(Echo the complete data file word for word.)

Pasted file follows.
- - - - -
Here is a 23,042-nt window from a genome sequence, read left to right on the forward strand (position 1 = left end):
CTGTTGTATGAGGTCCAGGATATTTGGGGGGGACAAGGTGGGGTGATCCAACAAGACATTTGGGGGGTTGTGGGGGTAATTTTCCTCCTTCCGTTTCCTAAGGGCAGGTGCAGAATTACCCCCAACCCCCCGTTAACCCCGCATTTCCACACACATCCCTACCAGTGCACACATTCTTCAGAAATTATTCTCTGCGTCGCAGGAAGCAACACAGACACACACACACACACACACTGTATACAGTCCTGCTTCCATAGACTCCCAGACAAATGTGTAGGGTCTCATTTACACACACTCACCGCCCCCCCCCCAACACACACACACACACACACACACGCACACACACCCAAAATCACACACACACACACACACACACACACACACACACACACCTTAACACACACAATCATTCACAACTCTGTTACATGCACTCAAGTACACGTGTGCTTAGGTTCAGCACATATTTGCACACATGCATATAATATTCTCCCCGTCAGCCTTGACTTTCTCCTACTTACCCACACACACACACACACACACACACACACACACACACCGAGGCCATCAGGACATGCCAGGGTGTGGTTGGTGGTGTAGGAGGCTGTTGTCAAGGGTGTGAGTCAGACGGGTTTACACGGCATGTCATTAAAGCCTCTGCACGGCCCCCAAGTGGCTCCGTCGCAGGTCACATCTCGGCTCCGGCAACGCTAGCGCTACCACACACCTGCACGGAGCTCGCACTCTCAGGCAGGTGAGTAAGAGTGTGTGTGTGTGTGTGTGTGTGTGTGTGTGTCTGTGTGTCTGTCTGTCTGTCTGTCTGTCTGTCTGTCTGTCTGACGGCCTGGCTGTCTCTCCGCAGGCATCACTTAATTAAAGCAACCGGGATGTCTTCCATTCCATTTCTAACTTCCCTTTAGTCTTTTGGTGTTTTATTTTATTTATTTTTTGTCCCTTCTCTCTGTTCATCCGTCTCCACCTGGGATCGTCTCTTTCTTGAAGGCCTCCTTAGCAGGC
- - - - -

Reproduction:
Here is a 23,042-nt window from a genome sequence, read left to right on the forward strand (position 1 = left end):
CTGTTGTATGAGGTCCAGGATATTTGGGGGGGACAAGGTGGGGTGATCCAACAAGACATTTGGGGGGTTGTGGGGGTAATTTTCCTCCTTCCGTTTCCTAAGGGCAGGTGCAGAATTACCCCCAACCCCCCGTTAACCCCGCATTTCCACACACATCCCTACCAGTGCACACATTCTTCAGAAATTATTCTCTGCGTCGCAGGAAGCAACACAGACACACACACACACACACACTGTATACAGTCCTGCTTCCATAGACTCCCAGACAAATGTGTAGGGTCTCATTTACACACACTCACCGCCCCCCCCCCAACACACACACACACACACACACACGCACACACACCCAAAATCACACACACACACACACACACACACACACACACACACACCTTAACACACACAATCATTCACAACTCTGTTACATGCACTCAAGTACACGTGTGCTTAGGTTCAGCACATATTTGCACACATGCATATAATATTCTCCCCGTCAGCCTTGACTTTCTCCTACTTACCCACACACACACACACACACACACACACACACACACACCGAGGCCATCAGGACATGCCAGGGTGTGGTTGGTGGTGTAGGAGGCTGTTGTCAAGGGTGTGAGTCAGACGGGTTTACACGGCATGTCATTAAAGCCTCTGCACGGCCCCCAAGTGGCTCCGTCGCAGGTCACATCTCGGCTCCGGCAACGCTAGCGCTACCACACACCTGCACGGAGCTCGCACTCTCAGGCAGGTGAGTAAGAGTGTGTGTGTGTGTGTGTGTGTGTGTGTGTGTCTGTGTGTCTGTCTGTCTGTCTGTCTGTCTGTCTGTCTGTCTGACGGCCTGGCTGTCTCTCCGCAGGCATCACTTAATTAAAGCAACCGGGATGTCTTCCATTCCATTTCTAACTTCCCTTTAGTCTTTTGGTGTTTTATTTTATTTATTTTTTGTCCCTTCTCTCTGTTCATCCGTCTCCACCTGGGATCGTCTCTTTCTTGAAGGCCTCCTTAGCAGGC